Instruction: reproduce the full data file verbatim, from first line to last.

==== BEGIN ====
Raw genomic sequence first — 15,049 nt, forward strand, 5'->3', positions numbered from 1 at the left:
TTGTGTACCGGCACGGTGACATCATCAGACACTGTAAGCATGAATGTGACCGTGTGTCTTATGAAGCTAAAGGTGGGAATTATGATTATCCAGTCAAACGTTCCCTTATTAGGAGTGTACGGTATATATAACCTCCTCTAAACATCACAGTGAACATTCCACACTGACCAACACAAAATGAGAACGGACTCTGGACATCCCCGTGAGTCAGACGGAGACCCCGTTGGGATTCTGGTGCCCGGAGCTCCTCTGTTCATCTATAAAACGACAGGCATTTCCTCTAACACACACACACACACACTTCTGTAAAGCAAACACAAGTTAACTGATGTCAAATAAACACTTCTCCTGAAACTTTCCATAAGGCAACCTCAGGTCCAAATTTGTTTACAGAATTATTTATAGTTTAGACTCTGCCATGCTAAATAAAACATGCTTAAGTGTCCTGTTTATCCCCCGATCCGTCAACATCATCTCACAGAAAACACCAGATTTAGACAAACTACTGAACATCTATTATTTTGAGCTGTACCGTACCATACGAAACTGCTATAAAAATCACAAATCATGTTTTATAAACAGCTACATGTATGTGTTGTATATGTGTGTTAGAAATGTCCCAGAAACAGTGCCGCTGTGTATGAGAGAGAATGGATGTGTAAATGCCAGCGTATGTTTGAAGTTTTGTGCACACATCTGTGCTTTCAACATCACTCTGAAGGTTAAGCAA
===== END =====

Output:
Raw genomic sequence first — 15,049 nt, forward strand, 5'->3', positions numbered from 1 at the left:
TTGTGTACCGGCACGGTGACATCATCAGACACTGTAAGCATGAATGTGACCGTGTGTCTTATGAAGCTAAAGGTGGGAATTATGATTATCCAGTCAAACGTTCCCTTATTAGGAGTGTACGGTATATATAACCTCCTCTAAACATCACAGTGAACATTCCACACTGACCAACACAAAATGAGAACGGACTCTGGACATCCCCGTGAGTCAGACGGAGACCCCGTTGGGATTCTGGTGCCCGGAGCTCCTCTGTTCATCTATAAAACGACAGGCATTTCCTCTAACACACACACACACACACTTCTGTAAAGCAAACACAAGTTAACTGATGTCAAATAAACACTTCTCCTGAAACTTTCCATAAGGCAACCTCAGGTCCAAATTTGTTTACAGAATTATTTATAGTTTAGACTCTGCCATGCTAAATAAAACATGCTTAAGTGTCCTGTTTATCCCCCGATCCGTCAACATCATCTCACAGAAAACACCAGATTTAGACAAACTACTGAACATCTATTATTTTGAGCTGTACCGTACCATACGAAACTGCTATAAAAATCACAAATCATGTTTTATAAACAGCTACATGTATGTGTTGTATATGTGTGTTAGAAATGTCCCAGAAACAGTGCCGCTGTGTATGAGAGAGAATGGATGTGTAAATGCCAGCGTATGTTTGAAGTTTTGTGCACACATCTGTGCTTTCAACATCACTCTGAAGGTTAAGCAA